Rochford v WNS Global Services (UK) Limited and others  EWCA Civ 2205
The Court of Appeal confirmed that, even where an employee has been discriminated against in the past, it does not mean that he is entitled to refuse to work and if he does, he can be dismissed for misconduct.
Discrimination arising from disability arises where A treats B unfavourably because of something arising in consequence of B’s disability, and A cannot show the treatment is a proportionate means of achieving a legitimate aim – for example, a decision to dismiss an employee who has a poor absence record due to their disability, unless the decision can be objectively justified.
The Claimant was a senior employee who had a longstanding back condition, for which he had surgery in February 2012. He was off work until October 2012, when an Occupational Heath report recommended a phased return. The Respondent said that he should return to work carrying out a limited part of his role. The Claimant said this would be a demotion. The Respondent did not say that the intent was that he would work up to his full role, and failed to tell him when he would be permitted to carry out his full role again. He was warned that if he refused the limited role, he might be dismissed. He returned to work in January 2013, but refused to work in the limited role. His grievance alleging disability discrimination was not upheld, and following a disciplinary procedure he was dismissed without notice for “a fundamental breach of contract and… a gross act of insubordination” on 9 April 2013.
The Claimant brought five complaints of discrimination arising from disability, and an unfair dismissal claim. The Employment Tribunal found that the Respondent’s failure to explain the intentions behind the limited role and the phased return plan was discrimination arising from his disability. This did not, however, justify him refusing to do any work whatsoever – he still had a duty to perform those parts of his role. His dismissal was therefore for a fair reason (although procedurally unfair on the facts).
The Employment Appeal Tribunal agreed with the Employment Tribunal.
The Court of Appeal also agreed, noting that whether or not an employee is entitled to refuse to work will be a matter of facts and degree in each case. Here, the employer had arranged a phased return for the Claimant’s benefit with the intent of supporting his return to full duties, and the limited role that he was expected to fulfil was within both his contract and his abilities.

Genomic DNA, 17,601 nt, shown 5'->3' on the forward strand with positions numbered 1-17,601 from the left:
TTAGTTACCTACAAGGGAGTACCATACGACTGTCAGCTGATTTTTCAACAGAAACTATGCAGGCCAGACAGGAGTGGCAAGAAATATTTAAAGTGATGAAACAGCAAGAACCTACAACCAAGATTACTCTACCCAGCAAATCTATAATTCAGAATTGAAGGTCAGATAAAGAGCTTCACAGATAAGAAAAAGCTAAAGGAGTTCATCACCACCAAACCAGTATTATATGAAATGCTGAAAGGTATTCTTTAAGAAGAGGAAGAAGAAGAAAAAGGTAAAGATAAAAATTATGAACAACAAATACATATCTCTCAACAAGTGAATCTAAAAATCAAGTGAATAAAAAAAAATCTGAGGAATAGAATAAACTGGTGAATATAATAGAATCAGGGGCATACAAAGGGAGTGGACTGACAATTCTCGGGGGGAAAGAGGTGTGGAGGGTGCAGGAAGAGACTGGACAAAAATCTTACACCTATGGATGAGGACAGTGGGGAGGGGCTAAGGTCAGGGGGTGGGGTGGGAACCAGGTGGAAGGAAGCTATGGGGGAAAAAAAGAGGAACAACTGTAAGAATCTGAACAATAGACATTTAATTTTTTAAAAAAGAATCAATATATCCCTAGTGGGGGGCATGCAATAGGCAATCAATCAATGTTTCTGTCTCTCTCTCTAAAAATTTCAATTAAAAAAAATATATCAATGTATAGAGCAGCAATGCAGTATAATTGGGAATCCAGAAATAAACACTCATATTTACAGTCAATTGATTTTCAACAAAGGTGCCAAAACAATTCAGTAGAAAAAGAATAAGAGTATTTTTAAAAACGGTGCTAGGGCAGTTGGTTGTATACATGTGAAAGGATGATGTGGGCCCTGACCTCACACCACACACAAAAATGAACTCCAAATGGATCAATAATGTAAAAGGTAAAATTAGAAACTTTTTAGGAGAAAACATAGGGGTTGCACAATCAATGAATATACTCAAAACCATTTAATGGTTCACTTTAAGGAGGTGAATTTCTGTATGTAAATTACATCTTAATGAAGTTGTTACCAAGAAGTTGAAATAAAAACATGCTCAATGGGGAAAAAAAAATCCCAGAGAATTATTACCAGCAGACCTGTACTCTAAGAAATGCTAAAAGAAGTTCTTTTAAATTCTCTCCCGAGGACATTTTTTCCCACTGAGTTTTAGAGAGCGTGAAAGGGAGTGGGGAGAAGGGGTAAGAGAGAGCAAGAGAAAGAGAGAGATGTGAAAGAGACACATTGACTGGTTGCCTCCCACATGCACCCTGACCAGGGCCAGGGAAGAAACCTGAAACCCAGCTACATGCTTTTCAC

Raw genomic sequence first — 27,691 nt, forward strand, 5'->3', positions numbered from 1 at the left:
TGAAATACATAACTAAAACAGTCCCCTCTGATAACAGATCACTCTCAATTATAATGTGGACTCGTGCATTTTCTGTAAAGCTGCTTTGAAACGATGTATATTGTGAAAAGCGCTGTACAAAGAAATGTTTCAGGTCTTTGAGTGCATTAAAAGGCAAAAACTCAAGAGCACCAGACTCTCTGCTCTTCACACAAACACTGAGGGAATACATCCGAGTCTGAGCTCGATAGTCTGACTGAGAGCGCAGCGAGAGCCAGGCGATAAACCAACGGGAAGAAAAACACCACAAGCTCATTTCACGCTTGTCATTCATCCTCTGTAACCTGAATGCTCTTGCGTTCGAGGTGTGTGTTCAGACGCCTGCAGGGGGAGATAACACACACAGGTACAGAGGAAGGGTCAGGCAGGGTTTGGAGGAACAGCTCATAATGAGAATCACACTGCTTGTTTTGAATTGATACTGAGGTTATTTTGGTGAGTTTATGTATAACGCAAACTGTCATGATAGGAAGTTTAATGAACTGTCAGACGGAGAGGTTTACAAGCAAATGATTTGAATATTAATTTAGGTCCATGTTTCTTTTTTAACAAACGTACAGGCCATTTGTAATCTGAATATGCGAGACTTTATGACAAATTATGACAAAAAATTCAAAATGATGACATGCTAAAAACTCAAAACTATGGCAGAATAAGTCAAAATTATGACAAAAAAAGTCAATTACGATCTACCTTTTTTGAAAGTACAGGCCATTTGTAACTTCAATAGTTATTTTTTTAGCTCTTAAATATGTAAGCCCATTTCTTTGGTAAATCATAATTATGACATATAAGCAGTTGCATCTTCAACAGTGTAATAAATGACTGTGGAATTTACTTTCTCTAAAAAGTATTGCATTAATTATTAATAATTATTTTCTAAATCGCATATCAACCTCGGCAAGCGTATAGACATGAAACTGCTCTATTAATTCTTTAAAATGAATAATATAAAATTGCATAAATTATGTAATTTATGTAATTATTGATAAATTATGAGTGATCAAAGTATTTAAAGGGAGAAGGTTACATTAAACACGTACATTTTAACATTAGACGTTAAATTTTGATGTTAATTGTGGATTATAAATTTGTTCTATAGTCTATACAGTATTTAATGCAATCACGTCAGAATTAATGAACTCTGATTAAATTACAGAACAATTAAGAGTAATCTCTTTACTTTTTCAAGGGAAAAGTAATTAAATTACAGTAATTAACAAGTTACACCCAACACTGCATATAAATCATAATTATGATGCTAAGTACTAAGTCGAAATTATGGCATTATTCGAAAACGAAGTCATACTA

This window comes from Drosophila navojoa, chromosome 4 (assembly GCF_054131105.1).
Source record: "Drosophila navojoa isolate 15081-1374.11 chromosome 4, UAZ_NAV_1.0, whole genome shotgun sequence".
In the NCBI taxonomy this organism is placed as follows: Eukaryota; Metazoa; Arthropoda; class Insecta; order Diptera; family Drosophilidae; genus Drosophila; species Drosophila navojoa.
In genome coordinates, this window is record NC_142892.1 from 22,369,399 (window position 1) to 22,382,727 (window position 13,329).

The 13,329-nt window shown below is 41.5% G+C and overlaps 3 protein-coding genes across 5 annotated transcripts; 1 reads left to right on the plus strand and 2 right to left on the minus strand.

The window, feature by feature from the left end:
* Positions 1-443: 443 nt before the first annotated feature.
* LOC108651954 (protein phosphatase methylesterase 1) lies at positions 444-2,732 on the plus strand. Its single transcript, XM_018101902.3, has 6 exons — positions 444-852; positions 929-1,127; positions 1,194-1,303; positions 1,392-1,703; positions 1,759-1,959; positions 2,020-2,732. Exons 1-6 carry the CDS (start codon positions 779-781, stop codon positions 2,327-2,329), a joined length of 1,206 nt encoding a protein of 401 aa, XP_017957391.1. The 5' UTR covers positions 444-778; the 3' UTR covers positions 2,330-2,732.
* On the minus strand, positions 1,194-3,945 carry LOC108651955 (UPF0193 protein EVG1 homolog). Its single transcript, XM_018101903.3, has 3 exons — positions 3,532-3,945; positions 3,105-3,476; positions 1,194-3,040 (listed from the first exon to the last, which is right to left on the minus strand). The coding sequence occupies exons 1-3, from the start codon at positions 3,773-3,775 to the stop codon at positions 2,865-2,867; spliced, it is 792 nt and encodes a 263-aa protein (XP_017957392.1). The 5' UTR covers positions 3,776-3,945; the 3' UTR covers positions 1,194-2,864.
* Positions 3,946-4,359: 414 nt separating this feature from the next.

The Claimant’s refusal to work was a breach of contract, and his dismissal was not discriminatory. It is established contract law that where one party to a contract has committed a wrong against the other, it does not automatically mean the other party is released from all his contractual obligations – this applies as much to discrimination as to any other act.
Rather than refusing to work, the Claimant could have resigned, claiming constructive dismissal, or could have worked under protest while bringing a claim for breach of contract.
What to take away
The Claimant was not entitled to rely on what was found to be discriminatory treatment as a reason to refuse to work, but this will be dependent on the details of each case and should not be taken as a green light to dismiss all employees refusing to work. There may be circumstances, for example around health and safety, where an employee may be justified in their refusal.
The employer in this case had good intentions – the phased return was planned to help the employee and he remained on full pay throughout. However, he did not know that it was intended as a temporary measure and these communication issues resulted in the finding of discrimination arising from disability. Employers considering reasonable adjustments for disabled employees or phased returns from illness should discuss the plans with the individual involved, listen to their views and ensure that any changes are consistent with the employment contract and the employee’s current abilities.